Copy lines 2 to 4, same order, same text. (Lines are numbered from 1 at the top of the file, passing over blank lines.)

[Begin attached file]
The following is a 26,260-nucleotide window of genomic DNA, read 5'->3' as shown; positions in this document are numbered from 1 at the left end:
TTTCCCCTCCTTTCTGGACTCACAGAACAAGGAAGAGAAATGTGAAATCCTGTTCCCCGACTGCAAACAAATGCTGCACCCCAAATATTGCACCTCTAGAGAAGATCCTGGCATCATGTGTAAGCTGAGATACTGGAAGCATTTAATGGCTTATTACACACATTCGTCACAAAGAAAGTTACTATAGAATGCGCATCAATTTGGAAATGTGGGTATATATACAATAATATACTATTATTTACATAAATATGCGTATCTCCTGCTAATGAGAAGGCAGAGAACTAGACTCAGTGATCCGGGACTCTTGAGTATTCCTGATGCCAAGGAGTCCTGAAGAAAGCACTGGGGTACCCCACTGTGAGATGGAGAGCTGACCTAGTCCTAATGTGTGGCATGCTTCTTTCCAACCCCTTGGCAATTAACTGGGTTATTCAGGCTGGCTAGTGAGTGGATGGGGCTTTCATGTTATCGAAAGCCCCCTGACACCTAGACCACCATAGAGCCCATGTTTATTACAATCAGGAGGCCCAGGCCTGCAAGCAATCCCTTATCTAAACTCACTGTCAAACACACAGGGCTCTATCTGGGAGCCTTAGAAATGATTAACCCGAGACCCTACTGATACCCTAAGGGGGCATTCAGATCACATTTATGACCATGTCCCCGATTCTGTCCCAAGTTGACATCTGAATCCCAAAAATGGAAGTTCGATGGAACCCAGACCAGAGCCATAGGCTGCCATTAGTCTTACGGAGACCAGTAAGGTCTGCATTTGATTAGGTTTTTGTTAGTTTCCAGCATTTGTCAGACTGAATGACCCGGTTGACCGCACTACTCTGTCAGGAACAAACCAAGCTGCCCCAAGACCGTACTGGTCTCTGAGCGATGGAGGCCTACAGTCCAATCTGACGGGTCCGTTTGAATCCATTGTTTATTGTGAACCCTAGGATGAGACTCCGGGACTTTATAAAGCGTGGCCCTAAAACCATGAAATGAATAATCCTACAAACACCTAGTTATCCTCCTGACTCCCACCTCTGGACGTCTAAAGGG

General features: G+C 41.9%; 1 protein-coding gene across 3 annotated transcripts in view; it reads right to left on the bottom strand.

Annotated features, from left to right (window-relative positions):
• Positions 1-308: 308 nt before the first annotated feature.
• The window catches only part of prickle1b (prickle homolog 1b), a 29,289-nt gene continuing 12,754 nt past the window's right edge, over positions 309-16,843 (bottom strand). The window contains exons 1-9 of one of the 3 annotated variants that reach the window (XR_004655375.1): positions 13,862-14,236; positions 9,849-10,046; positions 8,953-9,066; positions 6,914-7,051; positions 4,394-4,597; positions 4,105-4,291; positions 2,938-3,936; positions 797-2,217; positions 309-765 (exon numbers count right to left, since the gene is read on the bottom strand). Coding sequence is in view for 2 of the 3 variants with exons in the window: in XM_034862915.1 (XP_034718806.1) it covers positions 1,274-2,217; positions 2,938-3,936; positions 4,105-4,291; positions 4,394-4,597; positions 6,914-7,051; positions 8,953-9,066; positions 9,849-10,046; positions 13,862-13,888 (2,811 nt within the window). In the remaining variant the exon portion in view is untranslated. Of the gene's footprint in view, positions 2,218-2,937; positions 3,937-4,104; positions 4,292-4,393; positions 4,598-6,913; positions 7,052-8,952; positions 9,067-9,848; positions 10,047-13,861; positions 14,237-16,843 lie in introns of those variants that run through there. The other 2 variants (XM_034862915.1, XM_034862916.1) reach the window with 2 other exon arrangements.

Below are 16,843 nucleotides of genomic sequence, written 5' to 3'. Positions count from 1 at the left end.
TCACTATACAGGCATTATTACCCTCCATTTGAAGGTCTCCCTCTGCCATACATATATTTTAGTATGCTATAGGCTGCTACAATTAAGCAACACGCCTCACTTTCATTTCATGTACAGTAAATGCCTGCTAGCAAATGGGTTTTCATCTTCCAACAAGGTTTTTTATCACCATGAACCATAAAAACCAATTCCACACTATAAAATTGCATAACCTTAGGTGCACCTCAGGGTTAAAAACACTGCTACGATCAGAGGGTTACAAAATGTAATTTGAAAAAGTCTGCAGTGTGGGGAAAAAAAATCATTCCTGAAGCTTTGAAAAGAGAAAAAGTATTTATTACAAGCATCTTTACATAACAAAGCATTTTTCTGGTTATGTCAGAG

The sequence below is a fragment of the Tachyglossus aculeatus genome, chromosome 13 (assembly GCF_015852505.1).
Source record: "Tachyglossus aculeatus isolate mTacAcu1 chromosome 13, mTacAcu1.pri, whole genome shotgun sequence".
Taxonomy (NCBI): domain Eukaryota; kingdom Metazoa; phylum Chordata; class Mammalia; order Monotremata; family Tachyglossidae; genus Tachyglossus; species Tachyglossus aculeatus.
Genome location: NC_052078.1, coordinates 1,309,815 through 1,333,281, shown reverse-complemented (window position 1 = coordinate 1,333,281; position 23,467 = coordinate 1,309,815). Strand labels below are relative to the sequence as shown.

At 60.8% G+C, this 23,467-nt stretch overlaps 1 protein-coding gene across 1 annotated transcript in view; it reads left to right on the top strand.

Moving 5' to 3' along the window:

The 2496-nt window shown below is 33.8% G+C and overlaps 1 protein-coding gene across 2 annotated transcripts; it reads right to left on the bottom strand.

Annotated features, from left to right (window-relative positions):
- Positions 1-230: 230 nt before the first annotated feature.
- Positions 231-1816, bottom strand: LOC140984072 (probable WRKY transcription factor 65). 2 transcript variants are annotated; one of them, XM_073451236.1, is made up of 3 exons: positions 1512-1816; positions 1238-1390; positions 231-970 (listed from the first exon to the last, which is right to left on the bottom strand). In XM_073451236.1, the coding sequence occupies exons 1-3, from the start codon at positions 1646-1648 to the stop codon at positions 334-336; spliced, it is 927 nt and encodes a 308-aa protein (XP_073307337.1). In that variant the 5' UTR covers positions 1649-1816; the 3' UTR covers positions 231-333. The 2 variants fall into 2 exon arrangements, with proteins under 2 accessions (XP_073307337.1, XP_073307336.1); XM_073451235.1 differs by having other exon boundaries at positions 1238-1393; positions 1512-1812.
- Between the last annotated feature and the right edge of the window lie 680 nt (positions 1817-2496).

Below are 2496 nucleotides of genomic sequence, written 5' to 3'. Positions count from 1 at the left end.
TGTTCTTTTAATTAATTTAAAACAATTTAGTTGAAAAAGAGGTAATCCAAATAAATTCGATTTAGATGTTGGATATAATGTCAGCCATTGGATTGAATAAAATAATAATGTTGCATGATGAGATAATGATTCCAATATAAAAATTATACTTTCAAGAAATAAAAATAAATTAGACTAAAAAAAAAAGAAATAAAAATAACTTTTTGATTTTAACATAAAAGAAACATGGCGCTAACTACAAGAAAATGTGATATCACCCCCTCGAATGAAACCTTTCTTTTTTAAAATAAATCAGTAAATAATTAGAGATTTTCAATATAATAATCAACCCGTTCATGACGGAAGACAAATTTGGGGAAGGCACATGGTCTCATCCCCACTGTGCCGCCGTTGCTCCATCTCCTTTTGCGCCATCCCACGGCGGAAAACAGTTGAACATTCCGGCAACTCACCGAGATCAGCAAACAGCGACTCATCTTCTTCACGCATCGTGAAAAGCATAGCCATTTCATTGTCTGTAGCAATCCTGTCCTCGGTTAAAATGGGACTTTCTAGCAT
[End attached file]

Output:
TTTCCCCTCCTTTCTGGACTCACAGAACAAGGAAGAGAAATGTGAAATCCTGTTCCCCGACTGCAAACAAATGCTGCACCCCAAATATTGCACCTCTAGAGAAGATCCTGGCATCATGTGTAAGCTGAGATACTGGAAGCATTTAATGGCTTATTACACACATTCGTCACAAAGAAAGTTACTATAGAATGCGCATCAATTTGGAAATGTGGGTATATATACAATAATATACTATTATTTACATAAATATGCGTATCTCCTGCTAATGAGAAGGCAGAGAACTAGACTCAGTGATCCGGGACTCTTGAGTATTCCTGATGCCAAGGAGTCCTGAAGAAAGCACTGGGGTACCCCACTGTGAGATGGAGAGCTGACCTAGTCCTAATGTGTGGCATGCTTCTTTCCAACCCCTTGGCAATTAACTGGGTTATTCAGGCTGGCTAGTGAGTGGATGGGGCTTTCATGTTATCGAAAGCCCCCTGACACCTAGACCACCATAGAGCCCATGTTTATTACAATCAGGAGGCCCAGGCCTGCAAGCAATCCCTTATCTAAACTCACTGTCAAACACACAGGGCTCTATCTGGGAGCCTTAGAAATGATTAACCCGAGACCCTACTGATACCCTAAGGGGGCATTCAGATCACATTTATGACCATGTCCCCGATTCTGTCCCAAGTTGACATCTGAATCCCAAAAATGGAAGTTCGATGGAACCCAGACCAGAGCCATAGGCTGCCATTAGTCTTACGGAGACCAGTAAGGTCTGCATTTGATTAGGTTTTTGTTAGTTTCCAGCATTTGTCAGACTGAATGACCCGGTTGACCGCACTACTCTGTCAGGAACAAACCAAGCTGCCCCAAGACCGTACTGGTCTCTGAGCGATGGAGGCCTACAGTCCAATCTGACGGGTCCGTTTGAATCCATTGTTTATTGTGAACCCTAGGATGAGACTCCGGGACTTTATAAAGCGTGGCCCTAAAACCATGAAATGAATAATCCTACAAACACCTAGTTATCCTCCTGACTCCCACCTCTGGACGTCTAAAGGG

General features: G+C 41.9%; 1 protein-coding gene across 3 annotated transcripts in view; it reads right to left on the bottom strand.

Annotated features, from left to right (window-relative positions):